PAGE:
Busting a TUPE Myth – Case shows claims shouldn’t always be made against both employers
25 April 2017 #TUPE
There’s an assumption with TUPE claims that they should always be made against both the old and new employer, as one of them is bound to be liable. However this isn’t always the case and could lead to costly consequences.
In GMB & Others v HC-One Ltd and ADL Liverpool Ltd, the GMB brought a claim for failure to inform and consult on behalf of 65 employees against both the transferor (i.e. the previous employer, HC-One) and the transferee (i.e. the new employer, ADL). The claim was based on HC-One’s failure to inform affected employees of the measures envisaged by ADL. However, under TUPE this type of claim can only be brought against the transferor. The transferor can request the transferee be added in certain circumstances but the claimant cannot directly claim against the transferee.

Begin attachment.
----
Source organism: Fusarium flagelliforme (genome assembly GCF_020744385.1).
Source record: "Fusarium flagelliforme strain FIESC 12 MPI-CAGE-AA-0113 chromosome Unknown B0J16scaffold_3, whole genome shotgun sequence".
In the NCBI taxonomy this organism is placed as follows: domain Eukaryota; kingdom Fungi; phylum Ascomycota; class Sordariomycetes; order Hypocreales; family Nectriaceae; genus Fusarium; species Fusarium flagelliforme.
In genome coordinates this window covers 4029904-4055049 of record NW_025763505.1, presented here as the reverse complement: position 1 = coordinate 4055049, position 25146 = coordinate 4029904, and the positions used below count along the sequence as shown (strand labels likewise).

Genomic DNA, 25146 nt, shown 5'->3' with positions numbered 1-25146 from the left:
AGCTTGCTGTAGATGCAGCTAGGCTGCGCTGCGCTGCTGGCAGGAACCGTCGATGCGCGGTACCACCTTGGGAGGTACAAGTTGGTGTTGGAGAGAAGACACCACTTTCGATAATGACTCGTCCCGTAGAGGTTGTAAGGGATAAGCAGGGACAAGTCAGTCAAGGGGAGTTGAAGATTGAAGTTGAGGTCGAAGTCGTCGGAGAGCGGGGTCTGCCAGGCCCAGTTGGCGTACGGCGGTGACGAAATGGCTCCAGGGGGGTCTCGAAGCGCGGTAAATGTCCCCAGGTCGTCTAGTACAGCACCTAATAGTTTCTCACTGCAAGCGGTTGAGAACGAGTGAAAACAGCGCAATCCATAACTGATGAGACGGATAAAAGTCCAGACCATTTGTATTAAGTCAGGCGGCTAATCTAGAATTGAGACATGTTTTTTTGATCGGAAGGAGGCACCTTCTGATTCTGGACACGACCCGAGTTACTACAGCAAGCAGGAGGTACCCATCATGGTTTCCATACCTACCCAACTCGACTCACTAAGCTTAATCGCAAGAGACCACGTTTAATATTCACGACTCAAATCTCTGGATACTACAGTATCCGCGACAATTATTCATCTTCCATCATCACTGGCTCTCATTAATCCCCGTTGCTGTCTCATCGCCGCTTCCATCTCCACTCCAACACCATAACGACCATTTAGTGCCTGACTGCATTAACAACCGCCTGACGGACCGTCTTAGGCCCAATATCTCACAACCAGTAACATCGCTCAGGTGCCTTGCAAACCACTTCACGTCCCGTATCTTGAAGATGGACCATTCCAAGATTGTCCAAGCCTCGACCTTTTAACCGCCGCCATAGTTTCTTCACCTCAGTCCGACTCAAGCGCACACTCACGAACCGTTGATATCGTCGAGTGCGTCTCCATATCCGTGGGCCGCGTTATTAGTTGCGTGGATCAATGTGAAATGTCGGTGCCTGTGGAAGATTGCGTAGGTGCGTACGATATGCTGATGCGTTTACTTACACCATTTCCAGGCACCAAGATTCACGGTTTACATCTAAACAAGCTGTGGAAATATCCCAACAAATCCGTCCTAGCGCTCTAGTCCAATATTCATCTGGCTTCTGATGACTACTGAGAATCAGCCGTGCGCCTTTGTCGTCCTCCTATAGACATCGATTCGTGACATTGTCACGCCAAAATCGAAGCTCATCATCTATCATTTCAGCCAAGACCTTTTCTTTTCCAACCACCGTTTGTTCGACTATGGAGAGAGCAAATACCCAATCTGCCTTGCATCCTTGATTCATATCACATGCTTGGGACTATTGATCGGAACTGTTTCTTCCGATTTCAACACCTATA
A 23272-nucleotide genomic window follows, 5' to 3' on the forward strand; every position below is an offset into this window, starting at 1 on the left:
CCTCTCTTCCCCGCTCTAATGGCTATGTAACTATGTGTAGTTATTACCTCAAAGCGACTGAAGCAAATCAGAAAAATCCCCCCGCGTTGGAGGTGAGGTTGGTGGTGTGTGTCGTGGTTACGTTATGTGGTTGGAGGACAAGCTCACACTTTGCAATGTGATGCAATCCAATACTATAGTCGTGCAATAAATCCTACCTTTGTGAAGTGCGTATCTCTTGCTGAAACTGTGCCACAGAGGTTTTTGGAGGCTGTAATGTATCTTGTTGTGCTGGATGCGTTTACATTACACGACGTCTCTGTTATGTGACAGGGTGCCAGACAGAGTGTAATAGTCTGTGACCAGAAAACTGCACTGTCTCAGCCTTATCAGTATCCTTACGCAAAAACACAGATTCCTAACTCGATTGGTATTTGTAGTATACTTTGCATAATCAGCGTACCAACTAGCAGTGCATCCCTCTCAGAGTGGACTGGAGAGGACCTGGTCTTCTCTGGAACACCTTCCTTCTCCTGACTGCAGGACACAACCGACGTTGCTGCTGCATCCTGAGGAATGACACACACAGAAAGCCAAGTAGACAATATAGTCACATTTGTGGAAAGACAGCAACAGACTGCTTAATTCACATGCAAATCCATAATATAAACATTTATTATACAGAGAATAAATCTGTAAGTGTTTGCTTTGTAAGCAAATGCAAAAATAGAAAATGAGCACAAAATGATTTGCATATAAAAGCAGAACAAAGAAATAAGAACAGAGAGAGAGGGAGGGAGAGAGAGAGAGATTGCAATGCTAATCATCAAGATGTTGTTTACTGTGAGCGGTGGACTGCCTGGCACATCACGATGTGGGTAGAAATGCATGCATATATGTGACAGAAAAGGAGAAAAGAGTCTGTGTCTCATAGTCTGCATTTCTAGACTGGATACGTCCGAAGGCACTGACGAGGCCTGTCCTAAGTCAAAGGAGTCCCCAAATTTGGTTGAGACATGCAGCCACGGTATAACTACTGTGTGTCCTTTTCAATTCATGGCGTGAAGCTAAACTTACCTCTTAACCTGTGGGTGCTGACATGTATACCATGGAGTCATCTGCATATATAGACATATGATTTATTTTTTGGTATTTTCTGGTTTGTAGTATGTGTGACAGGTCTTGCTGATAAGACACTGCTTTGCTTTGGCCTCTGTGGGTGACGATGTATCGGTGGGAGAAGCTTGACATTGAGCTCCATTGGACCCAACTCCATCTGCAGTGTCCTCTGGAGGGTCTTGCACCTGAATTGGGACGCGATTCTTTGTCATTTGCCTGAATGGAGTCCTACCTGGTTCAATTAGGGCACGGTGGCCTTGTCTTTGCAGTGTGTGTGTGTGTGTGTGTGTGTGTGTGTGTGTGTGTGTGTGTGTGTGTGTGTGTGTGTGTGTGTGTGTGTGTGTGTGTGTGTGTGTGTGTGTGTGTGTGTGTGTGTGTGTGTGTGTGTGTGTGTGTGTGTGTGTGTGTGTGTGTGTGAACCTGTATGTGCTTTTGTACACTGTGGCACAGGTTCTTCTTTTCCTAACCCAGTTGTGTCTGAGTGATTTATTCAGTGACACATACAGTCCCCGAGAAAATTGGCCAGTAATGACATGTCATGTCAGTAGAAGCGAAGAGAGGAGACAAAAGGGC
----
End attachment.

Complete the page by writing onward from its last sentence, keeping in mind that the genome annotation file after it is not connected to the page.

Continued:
During a preliminary hearing to discuss case management, the claimant was put on notice of a potential costs application from the transferee’s representatives as a result of incorrectly joining the transferee to the claim. However, this issue was reserved to be dealt with at the full hearing in May.
This case highlights the importance of ensuring claims are pursued against the correct respondent(s) and the potential risk of costs in the event that this is wrongly determined.
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